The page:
This New 144-Foot Superyacht Has a Glassed-In Dining Room With Ocean Views
Azimut’s new 44M Grande flagship breathes quiet luxury, but its scale is impressive. Plus, its sustainable tech is a game-changer.
BY Michael Verdon  |  March 28, 2024
4 Minute Read

Image courtesy of Azimut Yachts

What if you’re a boatbuilder and publicly draw a line in the sand to not build past a certain length? But then a new design comes along that is so compelling that you just have to break your own rule.

That’s what Azimut did last week at the Palm Beach International Boat Show when it released initial renderings for its 144-foot Grande 44M, which replaces its 125-foot Azimut Trideck as the brand’s flagship. The Italian builder made the point several years ago that it didn’t plan to build anything past 40 metres, or 131 feet, so it wouldn’t cannibalise its sibling Benetti’s superyacht brand.

At Palm Beach, the yacht’s designers showed initial renderings of the largest-ever Azimut. Marijana Radovic and Marco Bonelli of Milan-based M2Atelier were responsible for the interior and Alberto Mancini did the exterior.

A luxury yacht in with four tiered decks.
The four tiered decks emphasise exterior space.
Image courtesy of Azimut Yachts

Mancini, a veteran yacht designer, told Robb Report that this was only the second yacht of hundreds in his career where he was given carte blanche over the exterior, so it ended up morphing past 40 metres into the Grande 44M. Typically, he said, the shipyard gets involved with the details of the design, and most owners want to have a say, so most designs end up as compromises. This time, says Mancini, Azimut not only left him alone, but let him go wild.

And he did.

The yacht itself is revolutionary in some ways, with a 550-square-foot upper deck that can be converted into an owner’s space—the owner’s “enclave”—with two primary suites and a forward glassed-in area that works as an office or dining room, with the world’s best view. Its four stern decks are tiered, emphasising large exterior spaces and easy movement between the interior and exterior spaces.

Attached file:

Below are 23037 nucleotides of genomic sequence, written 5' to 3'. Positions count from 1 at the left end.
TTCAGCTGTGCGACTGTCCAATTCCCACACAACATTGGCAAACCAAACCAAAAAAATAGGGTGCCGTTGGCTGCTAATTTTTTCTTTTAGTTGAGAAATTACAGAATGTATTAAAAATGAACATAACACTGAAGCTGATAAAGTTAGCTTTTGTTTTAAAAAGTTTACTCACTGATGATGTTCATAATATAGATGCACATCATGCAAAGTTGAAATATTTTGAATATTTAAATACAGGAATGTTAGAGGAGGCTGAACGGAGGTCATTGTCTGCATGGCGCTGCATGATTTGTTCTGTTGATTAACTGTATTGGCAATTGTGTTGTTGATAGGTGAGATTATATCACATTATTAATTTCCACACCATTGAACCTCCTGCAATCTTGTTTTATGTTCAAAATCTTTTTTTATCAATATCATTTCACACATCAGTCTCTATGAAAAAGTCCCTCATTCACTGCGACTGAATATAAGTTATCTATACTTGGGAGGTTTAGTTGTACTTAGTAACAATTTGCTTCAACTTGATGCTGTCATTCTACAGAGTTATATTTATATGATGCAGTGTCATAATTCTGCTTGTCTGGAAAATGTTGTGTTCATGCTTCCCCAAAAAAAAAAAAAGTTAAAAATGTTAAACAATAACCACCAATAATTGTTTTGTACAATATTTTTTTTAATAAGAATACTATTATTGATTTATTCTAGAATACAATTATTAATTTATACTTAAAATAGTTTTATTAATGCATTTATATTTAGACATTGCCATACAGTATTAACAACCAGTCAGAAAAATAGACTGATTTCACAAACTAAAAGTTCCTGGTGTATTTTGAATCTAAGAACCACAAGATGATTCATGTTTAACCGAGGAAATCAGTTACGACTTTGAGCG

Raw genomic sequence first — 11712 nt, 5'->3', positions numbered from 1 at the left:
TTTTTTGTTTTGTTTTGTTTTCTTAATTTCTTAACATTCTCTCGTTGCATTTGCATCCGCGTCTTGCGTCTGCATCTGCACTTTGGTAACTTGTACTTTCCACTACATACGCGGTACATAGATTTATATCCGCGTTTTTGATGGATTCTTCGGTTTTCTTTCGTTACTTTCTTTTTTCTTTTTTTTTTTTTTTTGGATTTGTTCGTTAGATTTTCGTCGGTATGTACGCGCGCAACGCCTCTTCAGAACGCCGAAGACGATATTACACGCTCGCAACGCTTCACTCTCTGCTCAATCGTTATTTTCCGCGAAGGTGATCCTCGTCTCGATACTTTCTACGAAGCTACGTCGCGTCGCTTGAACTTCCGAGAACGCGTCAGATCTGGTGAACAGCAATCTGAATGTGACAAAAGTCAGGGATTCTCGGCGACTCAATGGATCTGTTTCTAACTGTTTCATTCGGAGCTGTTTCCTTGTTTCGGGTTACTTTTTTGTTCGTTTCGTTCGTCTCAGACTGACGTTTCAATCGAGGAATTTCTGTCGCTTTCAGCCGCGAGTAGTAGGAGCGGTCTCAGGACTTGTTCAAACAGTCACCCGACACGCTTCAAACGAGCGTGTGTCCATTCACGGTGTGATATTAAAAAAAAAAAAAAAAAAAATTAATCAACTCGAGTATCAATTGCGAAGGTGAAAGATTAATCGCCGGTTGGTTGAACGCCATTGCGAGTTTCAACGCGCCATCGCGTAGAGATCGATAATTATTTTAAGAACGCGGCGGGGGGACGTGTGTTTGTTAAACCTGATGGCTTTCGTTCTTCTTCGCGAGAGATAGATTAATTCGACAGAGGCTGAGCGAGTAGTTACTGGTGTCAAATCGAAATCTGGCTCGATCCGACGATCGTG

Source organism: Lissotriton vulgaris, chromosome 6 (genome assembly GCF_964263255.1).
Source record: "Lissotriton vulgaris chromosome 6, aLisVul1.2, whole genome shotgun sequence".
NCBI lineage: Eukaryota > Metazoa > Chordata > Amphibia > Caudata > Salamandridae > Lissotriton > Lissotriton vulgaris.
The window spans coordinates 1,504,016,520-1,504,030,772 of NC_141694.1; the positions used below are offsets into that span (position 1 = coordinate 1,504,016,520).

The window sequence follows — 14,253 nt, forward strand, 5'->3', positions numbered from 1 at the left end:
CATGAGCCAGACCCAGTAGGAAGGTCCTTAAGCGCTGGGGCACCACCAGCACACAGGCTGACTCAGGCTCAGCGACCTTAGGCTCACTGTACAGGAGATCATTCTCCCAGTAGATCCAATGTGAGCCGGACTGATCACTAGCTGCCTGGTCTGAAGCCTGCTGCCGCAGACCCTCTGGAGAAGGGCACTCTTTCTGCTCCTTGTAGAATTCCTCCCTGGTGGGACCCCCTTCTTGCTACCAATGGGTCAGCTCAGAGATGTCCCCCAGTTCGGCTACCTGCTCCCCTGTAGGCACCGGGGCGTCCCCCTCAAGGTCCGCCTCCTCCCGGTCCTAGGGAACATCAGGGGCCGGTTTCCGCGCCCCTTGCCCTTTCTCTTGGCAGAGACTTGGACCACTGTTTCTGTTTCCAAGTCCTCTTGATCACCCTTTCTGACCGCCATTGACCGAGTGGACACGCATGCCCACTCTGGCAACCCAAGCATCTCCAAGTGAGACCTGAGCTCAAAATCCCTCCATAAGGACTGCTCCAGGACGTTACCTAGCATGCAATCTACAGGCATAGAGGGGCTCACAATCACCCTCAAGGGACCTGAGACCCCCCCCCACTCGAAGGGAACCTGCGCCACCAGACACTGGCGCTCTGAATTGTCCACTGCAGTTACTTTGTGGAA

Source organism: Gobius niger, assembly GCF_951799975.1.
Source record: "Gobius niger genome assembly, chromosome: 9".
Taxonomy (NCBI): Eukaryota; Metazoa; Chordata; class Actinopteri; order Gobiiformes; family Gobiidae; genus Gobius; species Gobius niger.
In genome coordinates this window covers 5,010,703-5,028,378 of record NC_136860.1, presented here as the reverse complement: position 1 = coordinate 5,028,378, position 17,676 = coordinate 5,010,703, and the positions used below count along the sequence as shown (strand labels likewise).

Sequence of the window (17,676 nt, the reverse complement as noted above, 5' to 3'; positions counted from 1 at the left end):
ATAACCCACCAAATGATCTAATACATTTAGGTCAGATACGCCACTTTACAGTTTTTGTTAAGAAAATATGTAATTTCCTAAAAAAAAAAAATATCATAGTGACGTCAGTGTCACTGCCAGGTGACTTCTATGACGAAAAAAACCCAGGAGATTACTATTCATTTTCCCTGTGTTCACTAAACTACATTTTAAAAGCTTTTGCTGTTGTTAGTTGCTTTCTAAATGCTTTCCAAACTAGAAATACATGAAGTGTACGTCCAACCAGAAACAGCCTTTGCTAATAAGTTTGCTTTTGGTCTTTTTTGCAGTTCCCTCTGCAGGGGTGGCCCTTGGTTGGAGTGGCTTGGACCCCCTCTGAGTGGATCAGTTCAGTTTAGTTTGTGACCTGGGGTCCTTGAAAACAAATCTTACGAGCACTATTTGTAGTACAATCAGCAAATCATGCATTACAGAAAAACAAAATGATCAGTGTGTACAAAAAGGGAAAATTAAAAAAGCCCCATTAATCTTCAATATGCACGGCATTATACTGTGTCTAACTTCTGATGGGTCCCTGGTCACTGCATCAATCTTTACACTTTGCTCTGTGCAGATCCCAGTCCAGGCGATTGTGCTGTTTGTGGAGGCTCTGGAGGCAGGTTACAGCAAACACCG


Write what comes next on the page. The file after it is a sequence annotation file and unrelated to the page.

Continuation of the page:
Interior of a luxury yacht, with a spacious living area.
The main salon was designed in muted colours so it wouldn’t overwhelm the exterior.
Image courtesy of Azimut Yachts

Then there’s the 12-person dining table on the aft cockpit above a swimming pool with a transparent window looking out over the ocean. This optical illusion is one of several wow factors, but mostly the yacht overwhelms with quiet luxury.

This new version is clearly a larger sistership to the 125-foot Azimut Grande Trideck, released in 2021, but the 44M looks more substantial and ship-like, thanks to its extra 20 feet of length.

Radovic and Bonelli said their goal was to create a simple interior with muted tones and splashes of colour, as part of the Azimut DNA. The pair are not yacht designers, so brought a new approach from their residential architecture and private clubs to the design.

Dining room on a luxury yacht, leading to a forward terrace.
The forward glassed-in area of the owner’s deck leads out to a forward terrace.
Image courtesy of Azimut Yachts

“We wanted to clean up the space and enhance it, not overwhelm it,” said Radovic. “For instance, we designed the dining table to be a reflection of the pool, and in every case, we made sure to follow what was happening on the exterior.”

Bonelli added that the goal was to “enhance the flow” between the interior and exterior. “It seems simple, but there’s a lot of effort to finding that balance,” he said.

The shipyard also focused on the technical components of the build, claiming that it will produce 10 to 30 per cent fewer fuel emissions than yachts of the same size and displacement. Federico Ferrante, president of Azimut Americas, said the 44M will have a hydrodynamic wing under the dual-mode hull that provides better fuel efficiency at the same speeds. “It also reduces the pitch—the annoying movement of the boat—and smooths out the wake,” said Ferrante.

Main deck of a luxury yacht, featuring elegant furnishings, a pool, and spacious living areas.
The main deck with a pool leading into the salon.
Image courtesy of Azimut Yachts

The 44M also has lithium batteries that allow it to run the boat’s hotel (non-propulsion) load for four hours during the day and eight hours at night, at anchor. The vessel also has two electric generators in the shafts that recharge the batteries when under way. “Most yachts typically run their diesel generators 24/7, which causes lots of noise, emissions, and cost,” said Ferrante. “This system cuts that in half.”

The 44M’s moulds are being constructed at Azimut’s Livorno shipyard in preparation for the first build. The first five units have been sold to current Azimut owners.